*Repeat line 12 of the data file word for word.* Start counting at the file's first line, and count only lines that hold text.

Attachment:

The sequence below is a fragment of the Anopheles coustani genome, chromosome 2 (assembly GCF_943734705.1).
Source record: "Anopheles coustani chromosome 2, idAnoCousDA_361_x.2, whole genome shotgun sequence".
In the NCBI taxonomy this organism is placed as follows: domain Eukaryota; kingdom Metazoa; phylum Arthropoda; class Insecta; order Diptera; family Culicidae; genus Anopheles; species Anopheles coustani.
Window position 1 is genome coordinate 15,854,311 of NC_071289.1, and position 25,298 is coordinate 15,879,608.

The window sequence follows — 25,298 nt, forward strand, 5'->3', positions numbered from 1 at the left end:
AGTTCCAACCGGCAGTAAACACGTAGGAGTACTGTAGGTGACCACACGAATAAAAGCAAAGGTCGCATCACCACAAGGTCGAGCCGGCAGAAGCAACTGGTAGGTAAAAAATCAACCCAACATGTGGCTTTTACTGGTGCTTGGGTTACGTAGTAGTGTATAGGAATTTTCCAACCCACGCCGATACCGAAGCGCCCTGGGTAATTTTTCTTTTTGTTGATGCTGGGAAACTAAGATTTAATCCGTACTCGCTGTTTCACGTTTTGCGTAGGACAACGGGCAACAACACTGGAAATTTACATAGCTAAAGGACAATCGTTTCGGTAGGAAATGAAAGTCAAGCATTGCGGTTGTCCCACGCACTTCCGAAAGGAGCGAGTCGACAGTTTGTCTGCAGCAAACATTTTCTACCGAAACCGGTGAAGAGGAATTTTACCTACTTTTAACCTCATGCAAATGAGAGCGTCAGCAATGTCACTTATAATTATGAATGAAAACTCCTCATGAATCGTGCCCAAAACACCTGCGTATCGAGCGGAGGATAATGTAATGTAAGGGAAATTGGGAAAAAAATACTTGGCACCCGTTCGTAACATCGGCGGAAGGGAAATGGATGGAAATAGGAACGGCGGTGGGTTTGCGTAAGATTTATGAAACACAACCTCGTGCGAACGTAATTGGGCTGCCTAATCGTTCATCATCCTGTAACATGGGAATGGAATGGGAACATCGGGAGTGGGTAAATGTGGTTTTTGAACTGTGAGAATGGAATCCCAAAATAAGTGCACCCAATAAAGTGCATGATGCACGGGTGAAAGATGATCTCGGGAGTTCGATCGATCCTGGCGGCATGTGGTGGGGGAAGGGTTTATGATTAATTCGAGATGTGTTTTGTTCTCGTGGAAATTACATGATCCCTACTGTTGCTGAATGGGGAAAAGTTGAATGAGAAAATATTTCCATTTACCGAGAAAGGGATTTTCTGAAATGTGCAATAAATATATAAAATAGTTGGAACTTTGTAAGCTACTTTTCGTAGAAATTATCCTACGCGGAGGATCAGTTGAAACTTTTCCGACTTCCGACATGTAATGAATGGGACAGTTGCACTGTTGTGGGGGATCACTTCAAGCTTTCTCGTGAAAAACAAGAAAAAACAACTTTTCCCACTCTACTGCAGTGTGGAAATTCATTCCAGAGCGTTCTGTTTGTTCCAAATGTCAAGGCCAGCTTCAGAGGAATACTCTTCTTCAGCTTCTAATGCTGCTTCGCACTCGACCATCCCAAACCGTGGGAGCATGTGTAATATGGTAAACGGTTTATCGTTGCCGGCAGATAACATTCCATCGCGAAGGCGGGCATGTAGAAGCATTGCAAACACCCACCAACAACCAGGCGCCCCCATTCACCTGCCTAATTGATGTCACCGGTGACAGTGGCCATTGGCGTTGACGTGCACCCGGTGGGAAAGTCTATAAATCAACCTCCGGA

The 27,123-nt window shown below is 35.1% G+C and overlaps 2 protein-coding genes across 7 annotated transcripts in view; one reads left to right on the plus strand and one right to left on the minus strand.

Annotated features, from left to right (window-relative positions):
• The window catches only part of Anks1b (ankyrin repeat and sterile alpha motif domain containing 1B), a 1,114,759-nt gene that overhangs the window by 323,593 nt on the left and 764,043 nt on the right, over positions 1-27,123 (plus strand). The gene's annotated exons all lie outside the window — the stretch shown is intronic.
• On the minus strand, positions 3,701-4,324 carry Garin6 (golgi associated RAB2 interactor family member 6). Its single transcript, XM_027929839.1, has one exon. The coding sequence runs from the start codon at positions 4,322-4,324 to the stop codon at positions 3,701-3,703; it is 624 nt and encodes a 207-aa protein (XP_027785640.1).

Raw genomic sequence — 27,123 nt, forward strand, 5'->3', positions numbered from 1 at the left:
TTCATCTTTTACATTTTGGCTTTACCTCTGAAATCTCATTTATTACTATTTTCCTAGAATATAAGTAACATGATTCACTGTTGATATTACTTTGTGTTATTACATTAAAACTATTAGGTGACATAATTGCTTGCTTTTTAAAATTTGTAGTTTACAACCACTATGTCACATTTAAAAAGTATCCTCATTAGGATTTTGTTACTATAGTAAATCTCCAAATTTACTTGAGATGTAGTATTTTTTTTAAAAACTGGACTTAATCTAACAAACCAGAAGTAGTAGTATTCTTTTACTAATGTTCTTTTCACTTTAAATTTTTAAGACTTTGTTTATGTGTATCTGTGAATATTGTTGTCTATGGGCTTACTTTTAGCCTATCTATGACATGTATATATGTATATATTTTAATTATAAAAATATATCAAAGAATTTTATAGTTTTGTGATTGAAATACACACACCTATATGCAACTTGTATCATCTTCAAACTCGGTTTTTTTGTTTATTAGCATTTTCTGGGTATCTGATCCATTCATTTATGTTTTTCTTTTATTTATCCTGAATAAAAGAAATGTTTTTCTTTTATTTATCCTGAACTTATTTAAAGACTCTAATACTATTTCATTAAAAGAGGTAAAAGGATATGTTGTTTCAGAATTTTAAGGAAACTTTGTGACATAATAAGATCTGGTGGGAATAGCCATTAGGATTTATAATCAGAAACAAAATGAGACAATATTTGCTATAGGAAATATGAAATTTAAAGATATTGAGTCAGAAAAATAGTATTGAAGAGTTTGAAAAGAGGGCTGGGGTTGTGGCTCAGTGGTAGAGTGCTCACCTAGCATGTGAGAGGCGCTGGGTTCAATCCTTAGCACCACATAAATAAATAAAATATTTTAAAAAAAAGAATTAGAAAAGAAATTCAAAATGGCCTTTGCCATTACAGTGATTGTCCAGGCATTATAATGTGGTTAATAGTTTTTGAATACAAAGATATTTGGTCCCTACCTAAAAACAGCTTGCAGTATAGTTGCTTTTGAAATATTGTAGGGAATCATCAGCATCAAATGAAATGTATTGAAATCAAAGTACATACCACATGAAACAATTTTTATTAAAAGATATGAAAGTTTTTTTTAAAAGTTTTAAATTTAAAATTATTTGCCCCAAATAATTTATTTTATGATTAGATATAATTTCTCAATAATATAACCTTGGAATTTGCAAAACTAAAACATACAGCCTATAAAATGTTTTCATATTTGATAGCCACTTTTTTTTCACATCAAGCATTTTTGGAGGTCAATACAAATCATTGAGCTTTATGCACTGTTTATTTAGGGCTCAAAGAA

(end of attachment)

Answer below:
TTCATCTTTTACATTTTGGCTTTACCTCTGAAATCTCATTTATTACTATTTTCCTAGAATATAAGTAACATGATTCACTGTTGATATTACTTTGTGTTATTACATTAAAACTATTAGGTGACATAATTGCTTGCTTTTTAAAATTTGTAGTTTACAACCACTATGTCACATTTAAAAAGTATCCTCATTAGGATTTTGTTACTATAGTAAATCTCCAAATTTACTTGAGATGTAGTATTTTTTTTAAAAACTGGACTTAATCTAACAAACCAGAAGTAGTAGTATTCTTTTACTAATGTTCTTTTCACTTTAAATTTTTAAGACTTTGTTTATGTGTATCTGTGAATATTGTTGTCTATGGGCTTACTTTTAGCCTATCTATGACATGTATATATGTATATATTTTAATTATAAAAATATATCAAAGAATTTTATAGTTTTGTGATTGAAATACACACACCTATATGCAACTTGTATCATCTTCAAACTCGGTTTTTTTGTTTATTAGCATTTTCTGGGTATCTGATCCATTCATTTATGTTTTTCTTTTATTTATCCTGAATAAAAGAAATGTTTTTCTTTTATTTATCCTGAACTTATTTAAAGACTCTAATACTATTTCATTAAAAGAGGTAAAAGGATATGTTGTTTCAGAATTTTAAGGAAACTTTGTGACATAATAAGATCTGGTGGGAATAGCCATTAGGATTTATAATCAGAAACAAAATGAGACAATATTTGCTATAGGAAATATGAAATTTAAAGATATTGAGTCAGAAAAATAGTATTGAAGAGTTTGAAAAGAGGGCTGGGGTTGTGGCTCAGTGGTAGAGTGCTCACCTAGCATGTGAGAGGCGCTGGGTTCAATCCTTAGCACCACATAAATAAATAAAATATTTTAAAAAAAAGAATTAGAAAAGAAATTCAAAATGGCCTTTGCCATTACAGTGATTGTCCAGGCATTATAATGTGGTTAATAGTTTTTGAATACAAAGATATTTGGTCCCTACCTAAAAACAGCTTGCAGTATAGTTGCTTTTGAAATATTGTAGGGAATCATCAGCATCAAATGAAATGTATTGAAATCAAAGTACATACCACATGAAACAATTTTTATTAAAAGATATGAAAGTTTTTTTTAAAAGTTTTAAATTTAAAATTATTTGCCCCAAATAATTTATTTTATGATTAGATATAATTTCTCAATAATATAACCTTGGAATTTGCAAAACTAAAACATACAGCCTATAAAATGTTTTCATATTTGATAGCCACTTTTTTTTCACATCAAGCATTTTTGGAGGTCAATACAAATCATTGAGCTTTATGCACTGTTTATTTAGGGCTCAAAGAA